They call those girls the Plastics, they're shiny fake and hard....and they must be tired from carrying the whole show on their backs. No hate to Cady, Janis, or even Damien, this is just my songwriting and composing preferences. Every single Plastics song is to die for. My favourite Regina is a loving pair between Taylor Louderman and Renee Rapp, but there's something particularly devious about Taylor's more high-pitched, borderline Disney Princess voice she puts on to amp up the Femme Fatale schpeal. Also, that "Regina, Regina, Regina" ensemble scream in Revenge Party is my absolute favourite thing right now. Would it be a dream come true to be able to angry-sweet belt while a bunch of dudes carry me across the stage so that I won't have to walk in my heels? Definitely.
C A L M
We are being fed. FED. Luke's little "I don't think I like me anymore, would someone tell me who I was before" part in Thin White Lies? Oh my goooood. Get out of here. I wish the whole song was just that part. A whole track led by Calum's vocals? Leave. Leave now. I've been following 5SOS's music since I had to hunt for livestream screen recordings of them playing an acoustic version of Voodoo Doll and I have to say this is the best album they've released, solely based on their growing willingness to step out of their own idea of them. Does that make sense? (Tell me in the comments below!) There's something gritty and unnerving about CALM and I am pleasantly surprised by it. I hope to see more of it in the future. But for now, listen to Red Desert.
I’ve been spending the last half hour watching my own vlogs. Sometimes I watch my vlogs back, or scroll through my own Instagram, or even read my old blog posts. Call it Gen Z narcism, call it being a Leo, but I wanted to shed light on being more honest and vulnerable online. I think i’ve always done my best with being honest to my small group of viewers. I don’t like to glamourise, and I think that’s pretty obvious from the fact that I don’t blur things out or cut out the embarrassing shots of me, like crying or pimple-creamed faces or mid-sneeze noses. But I’ve been watching these videos of me living in my house, back in the Netherlands, and I can’t help but feel the loneliness coming off of them.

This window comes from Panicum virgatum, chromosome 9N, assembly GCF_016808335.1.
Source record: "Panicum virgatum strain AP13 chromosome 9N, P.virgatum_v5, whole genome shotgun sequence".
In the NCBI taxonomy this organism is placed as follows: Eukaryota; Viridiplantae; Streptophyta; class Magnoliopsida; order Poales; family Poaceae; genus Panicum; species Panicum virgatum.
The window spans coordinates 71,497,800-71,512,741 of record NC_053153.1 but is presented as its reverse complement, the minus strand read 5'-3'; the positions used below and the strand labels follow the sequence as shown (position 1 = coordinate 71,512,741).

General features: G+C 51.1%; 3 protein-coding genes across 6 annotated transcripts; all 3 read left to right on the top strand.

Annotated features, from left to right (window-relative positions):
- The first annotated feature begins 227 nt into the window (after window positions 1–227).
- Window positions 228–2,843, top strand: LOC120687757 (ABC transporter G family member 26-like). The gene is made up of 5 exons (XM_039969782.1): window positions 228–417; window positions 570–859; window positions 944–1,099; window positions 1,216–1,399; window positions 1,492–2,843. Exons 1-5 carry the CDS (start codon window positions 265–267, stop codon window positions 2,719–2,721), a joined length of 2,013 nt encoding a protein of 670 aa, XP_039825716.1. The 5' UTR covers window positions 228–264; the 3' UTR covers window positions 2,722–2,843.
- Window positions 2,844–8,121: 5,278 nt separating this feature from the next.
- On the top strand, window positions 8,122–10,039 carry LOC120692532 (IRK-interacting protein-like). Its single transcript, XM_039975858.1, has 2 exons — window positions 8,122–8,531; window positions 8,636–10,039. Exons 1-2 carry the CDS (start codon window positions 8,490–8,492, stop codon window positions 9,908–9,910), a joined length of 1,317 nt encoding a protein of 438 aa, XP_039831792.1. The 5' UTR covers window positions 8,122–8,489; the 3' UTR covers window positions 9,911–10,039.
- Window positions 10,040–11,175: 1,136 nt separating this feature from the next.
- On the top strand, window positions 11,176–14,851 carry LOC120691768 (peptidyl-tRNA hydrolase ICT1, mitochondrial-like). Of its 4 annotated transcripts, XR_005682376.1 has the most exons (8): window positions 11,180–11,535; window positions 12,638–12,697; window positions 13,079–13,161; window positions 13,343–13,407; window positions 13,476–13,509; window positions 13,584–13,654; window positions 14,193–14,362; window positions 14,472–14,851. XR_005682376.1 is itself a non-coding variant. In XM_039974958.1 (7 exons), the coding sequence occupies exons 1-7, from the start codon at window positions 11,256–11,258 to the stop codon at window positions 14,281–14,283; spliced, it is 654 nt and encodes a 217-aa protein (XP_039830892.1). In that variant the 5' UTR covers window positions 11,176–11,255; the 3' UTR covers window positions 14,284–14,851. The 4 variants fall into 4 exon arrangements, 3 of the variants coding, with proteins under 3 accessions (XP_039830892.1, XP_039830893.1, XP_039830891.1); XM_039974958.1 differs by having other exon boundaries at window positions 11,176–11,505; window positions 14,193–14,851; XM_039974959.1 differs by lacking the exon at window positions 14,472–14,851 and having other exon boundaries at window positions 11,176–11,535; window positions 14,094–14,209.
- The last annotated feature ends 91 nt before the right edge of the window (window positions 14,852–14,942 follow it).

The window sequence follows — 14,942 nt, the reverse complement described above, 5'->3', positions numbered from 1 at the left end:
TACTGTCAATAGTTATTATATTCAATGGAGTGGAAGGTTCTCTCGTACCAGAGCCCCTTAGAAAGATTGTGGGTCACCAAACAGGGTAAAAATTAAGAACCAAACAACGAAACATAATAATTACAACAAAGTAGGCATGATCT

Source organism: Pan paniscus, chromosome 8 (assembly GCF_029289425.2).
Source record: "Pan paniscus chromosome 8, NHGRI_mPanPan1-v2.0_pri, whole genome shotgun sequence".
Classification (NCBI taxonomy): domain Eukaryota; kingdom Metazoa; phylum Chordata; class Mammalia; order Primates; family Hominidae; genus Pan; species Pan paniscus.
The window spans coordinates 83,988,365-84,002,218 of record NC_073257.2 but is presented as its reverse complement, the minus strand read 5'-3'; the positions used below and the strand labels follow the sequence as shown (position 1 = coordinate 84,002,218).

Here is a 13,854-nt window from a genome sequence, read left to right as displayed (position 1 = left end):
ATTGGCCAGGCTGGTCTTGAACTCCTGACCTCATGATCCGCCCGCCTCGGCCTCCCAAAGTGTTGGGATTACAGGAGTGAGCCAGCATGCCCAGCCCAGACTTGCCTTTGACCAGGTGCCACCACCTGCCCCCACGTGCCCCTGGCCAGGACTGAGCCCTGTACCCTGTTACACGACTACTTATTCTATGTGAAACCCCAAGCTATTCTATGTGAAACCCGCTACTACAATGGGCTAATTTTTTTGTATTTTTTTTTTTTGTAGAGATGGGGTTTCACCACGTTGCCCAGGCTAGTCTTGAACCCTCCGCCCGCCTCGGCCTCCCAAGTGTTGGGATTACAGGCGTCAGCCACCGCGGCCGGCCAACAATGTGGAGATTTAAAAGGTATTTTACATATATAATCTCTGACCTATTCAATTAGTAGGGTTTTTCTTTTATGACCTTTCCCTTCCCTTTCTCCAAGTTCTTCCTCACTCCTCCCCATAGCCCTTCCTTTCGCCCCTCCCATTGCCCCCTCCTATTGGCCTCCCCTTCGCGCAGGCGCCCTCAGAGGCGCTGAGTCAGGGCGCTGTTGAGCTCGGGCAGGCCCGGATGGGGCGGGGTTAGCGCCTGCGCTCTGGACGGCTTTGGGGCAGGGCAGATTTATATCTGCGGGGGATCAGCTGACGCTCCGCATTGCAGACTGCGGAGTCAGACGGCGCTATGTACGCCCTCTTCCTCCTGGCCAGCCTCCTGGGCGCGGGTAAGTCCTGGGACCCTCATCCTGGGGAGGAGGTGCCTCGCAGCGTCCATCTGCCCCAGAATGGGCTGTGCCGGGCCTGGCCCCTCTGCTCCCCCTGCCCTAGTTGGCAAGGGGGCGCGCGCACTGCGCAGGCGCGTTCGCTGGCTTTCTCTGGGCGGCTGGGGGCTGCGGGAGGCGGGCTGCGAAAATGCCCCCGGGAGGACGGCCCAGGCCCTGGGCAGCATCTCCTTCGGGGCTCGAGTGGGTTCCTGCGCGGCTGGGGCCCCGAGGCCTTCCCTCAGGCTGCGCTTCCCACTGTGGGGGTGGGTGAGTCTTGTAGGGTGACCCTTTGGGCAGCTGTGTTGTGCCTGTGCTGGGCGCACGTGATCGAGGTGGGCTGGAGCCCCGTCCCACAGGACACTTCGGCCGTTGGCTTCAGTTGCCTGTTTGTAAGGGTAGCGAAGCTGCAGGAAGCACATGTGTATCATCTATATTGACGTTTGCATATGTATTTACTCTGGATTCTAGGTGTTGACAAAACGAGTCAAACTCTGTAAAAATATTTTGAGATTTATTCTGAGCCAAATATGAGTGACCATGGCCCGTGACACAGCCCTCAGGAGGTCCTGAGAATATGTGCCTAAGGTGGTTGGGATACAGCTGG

In my comment section and DMs, I often get younger people coming up to me and asking me how I do it. How are you always so productive? How do you find the time to keep up with your hobbies? How are you doing it all? Whereas in reality, I always feel lazy, like I’m not doing enough, like I’m running out of time (write day and night…if you know, you know). It’s definitely this weird blend of being a Type A + Impostor Syndrome (yeah, I just Googled ‘impersonator syndrome’) that = a mess. My view of myself as a student and basically employee of this capitalist system is always very warped and I feel both like an overachiever and a failure at all times.
More importantly, I feel lonely. It’s important to talk about the impostor syndrome stuff, I feel like I talk about my weird relationship with being productive all the time. In high school, when I took the International Baccalaureate (will she ever shut up about this? No, call this mental health reparations), I threw myself into my work. I was underweight, my cheeks were sullen, I never dressed up for myself beyond a shirt and jeans and I was a new girl in a new town filled with gorgeous and rich Instagram models. I was insecure and had no real self-confidence. I loved myself, sure (to be clear, I still do). Sometimes I felt good, but then I doubted myself and a person is so subjective, so abstract that it was hard for me to ground my opinions about myself—or anyone, really. But who can say I wasn’t a good, hard-working student if I was studying 24/7? If I really did ate, breathed and slept school, who could invalidate me then?